The Gulf of Mexico oil spill is the worst environmental disaster the US has ever faced, the White House conceded yesterday as it warned Americans to be prepared for oil and gas to keep leaking into the ocean for almost three more months.
Forty days after the fatal oil rig explosion that ripped a hole in the sea bed, BP gave up on its latest desperate bid to stop the flow, a failure that the company said “scares everybody”.
By yesterday, its engineers had returned to the drawing board to design a new way of funnelling some escaping oil to the surface for collection. It is a process that, if successful, will capture a majority of the oil, leaving the rest to swell a slick that is already licking the shore in Louisiana, affecting sensitive wildlife areas and threatening the livelihoods of fishing communities along the coast.
Bobby Jindal, the Governor of Louisiana, declared that the state was in “a war to protect our way of life”.
Many beaches that would normally be teeming with visitors for the Memorial Day long weekend were deserted yesterday, and residents reacted with anger and despair at news that the so-called “top kill” procedure had failed.
BP had spent three days pumping mud and junk into the hole, in what Robert Dudley, BP's managing director, called an attempt to “wrestle this beast to the ground”. The beast proved stronger than their efforts, however.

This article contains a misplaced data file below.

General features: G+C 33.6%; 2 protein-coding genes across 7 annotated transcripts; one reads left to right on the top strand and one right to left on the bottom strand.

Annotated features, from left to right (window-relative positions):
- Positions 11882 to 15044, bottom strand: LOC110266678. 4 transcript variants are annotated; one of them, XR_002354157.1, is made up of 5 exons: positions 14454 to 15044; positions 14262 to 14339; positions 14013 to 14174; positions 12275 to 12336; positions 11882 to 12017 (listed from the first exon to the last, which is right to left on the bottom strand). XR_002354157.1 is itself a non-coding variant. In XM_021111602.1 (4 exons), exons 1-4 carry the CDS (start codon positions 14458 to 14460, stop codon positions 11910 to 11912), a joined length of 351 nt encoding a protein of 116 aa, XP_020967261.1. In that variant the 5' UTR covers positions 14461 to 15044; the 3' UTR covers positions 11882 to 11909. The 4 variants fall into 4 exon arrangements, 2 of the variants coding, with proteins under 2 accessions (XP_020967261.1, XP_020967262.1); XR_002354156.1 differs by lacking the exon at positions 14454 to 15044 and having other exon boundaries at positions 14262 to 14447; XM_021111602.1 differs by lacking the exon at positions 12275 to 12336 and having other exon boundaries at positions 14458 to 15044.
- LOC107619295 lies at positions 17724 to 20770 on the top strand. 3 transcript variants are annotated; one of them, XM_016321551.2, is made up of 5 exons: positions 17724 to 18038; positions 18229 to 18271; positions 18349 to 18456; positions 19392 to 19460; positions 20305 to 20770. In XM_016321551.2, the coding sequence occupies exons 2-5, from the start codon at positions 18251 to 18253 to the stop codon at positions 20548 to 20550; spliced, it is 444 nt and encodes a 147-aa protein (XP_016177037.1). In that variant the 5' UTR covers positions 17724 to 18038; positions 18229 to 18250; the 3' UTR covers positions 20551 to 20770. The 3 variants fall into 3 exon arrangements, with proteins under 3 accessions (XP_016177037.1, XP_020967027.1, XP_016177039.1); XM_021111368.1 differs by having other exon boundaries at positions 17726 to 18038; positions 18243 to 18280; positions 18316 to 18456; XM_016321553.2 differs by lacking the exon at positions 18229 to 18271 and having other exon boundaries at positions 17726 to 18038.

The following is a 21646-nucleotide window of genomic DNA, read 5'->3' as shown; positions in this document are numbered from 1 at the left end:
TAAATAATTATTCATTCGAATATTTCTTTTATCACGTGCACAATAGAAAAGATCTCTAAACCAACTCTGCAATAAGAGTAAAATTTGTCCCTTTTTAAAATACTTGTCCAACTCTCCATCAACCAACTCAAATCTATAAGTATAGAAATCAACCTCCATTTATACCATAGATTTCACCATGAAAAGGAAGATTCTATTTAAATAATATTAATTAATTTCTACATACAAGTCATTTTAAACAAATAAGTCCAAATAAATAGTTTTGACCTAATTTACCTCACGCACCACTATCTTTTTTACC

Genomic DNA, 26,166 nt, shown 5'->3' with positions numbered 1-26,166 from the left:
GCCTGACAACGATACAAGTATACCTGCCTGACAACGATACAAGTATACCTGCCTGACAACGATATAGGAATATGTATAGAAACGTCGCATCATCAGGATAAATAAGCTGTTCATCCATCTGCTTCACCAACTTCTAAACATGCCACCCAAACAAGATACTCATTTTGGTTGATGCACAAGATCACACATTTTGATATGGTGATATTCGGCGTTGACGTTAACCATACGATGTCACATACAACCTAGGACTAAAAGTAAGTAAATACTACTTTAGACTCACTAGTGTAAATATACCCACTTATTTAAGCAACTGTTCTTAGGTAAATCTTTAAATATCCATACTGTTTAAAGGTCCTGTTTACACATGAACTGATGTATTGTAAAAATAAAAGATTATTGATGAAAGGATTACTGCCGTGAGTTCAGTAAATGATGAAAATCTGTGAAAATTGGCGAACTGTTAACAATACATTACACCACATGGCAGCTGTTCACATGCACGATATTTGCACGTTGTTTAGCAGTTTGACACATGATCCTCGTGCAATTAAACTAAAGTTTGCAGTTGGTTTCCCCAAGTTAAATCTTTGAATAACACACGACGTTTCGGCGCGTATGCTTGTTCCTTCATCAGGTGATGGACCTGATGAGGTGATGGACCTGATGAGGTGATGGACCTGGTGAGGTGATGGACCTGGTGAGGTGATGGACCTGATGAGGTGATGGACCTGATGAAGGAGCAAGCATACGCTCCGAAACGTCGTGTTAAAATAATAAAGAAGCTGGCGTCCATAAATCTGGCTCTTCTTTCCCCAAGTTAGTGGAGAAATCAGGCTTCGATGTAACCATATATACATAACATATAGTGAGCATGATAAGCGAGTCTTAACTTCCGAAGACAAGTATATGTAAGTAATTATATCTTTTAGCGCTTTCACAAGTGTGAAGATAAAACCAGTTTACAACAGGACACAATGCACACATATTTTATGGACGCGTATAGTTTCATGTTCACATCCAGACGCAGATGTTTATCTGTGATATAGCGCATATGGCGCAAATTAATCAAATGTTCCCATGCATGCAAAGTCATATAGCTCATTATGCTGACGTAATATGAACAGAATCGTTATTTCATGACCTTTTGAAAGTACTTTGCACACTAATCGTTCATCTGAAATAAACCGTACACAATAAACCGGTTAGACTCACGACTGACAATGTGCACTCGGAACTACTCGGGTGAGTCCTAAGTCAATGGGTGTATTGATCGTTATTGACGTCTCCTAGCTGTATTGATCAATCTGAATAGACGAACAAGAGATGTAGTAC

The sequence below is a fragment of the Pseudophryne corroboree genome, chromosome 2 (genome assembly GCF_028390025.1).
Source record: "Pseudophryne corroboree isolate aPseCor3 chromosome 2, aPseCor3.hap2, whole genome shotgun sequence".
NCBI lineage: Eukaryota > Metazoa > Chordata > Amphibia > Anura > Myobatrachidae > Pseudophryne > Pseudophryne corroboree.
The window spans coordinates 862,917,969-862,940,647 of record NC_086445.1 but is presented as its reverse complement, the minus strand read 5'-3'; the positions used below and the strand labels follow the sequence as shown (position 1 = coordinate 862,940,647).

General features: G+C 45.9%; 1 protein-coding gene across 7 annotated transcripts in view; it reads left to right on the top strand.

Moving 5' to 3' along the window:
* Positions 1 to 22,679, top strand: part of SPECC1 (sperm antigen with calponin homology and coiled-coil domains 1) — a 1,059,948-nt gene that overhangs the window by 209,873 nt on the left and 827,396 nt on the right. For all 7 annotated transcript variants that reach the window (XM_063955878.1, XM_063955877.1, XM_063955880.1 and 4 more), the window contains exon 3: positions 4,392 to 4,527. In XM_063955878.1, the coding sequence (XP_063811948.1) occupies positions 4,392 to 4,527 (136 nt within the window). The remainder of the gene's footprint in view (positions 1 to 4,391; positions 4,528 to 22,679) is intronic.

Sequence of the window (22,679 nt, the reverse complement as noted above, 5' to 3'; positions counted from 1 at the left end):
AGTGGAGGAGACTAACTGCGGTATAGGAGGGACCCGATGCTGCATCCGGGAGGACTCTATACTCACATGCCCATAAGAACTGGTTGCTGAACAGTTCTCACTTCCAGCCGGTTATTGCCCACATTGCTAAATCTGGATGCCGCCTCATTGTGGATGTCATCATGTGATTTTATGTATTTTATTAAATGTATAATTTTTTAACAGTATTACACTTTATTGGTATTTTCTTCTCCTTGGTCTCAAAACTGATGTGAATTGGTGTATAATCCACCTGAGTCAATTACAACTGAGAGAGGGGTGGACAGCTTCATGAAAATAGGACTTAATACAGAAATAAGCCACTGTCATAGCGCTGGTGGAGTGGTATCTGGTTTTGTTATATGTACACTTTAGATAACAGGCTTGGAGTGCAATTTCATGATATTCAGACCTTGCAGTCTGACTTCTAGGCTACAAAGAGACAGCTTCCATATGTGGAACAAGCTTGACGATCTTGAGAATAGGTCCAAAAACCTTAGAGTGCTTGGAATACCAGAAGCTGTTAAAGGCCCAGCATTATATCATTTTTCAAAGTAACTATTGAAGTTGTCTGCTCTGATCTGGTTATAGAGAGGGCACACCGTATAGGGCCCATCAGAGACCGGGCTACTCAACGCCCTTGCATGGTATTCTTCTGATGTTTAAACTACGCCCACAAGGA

And so the underwater camera showing the leak, which has provided a transfixing visual accompaniment to the blizzard of Press conferences and television appearances of BP bosses and White House officials, continues to show thick black oil spewing out, 5,000ft below the surface of the ocean.
A new relief well that will permanently replace the destroyed rig will not be ready until “late August”, Mr Dudley said.
Between 20 and 40 million gallons of oil have leaked into the ocean and though the exact rate of release is unknown, it has already become clear that this is the biggest spill in US history, eclipsing the Exxon Valdez disaster off the coast of Alaska in 1989.
Yesterday, President Barack Obama's energy adviser, Carol Browner, declared it “probably the biggest environmental disaster we've ever faced in this country”.
The latest attempt to stop the leak is to place a smaller cap, called a “lower marine riser package”, over the hole in a procedure that will involve cutting off the broken drilling pipe on the seabed.
There is “no guarantee” that this tricky procedure will be a success either, Mr Dudley said.
With hundreds of thousands of gallons of oil still spewing into the Gulf of Mexico each day, and its corporate image starting to resemble the tar-covered sea creatures now washing on to Louisiana's fragile shoreline, BP has called on Kevin Costner to help stave off environmental Armageddon.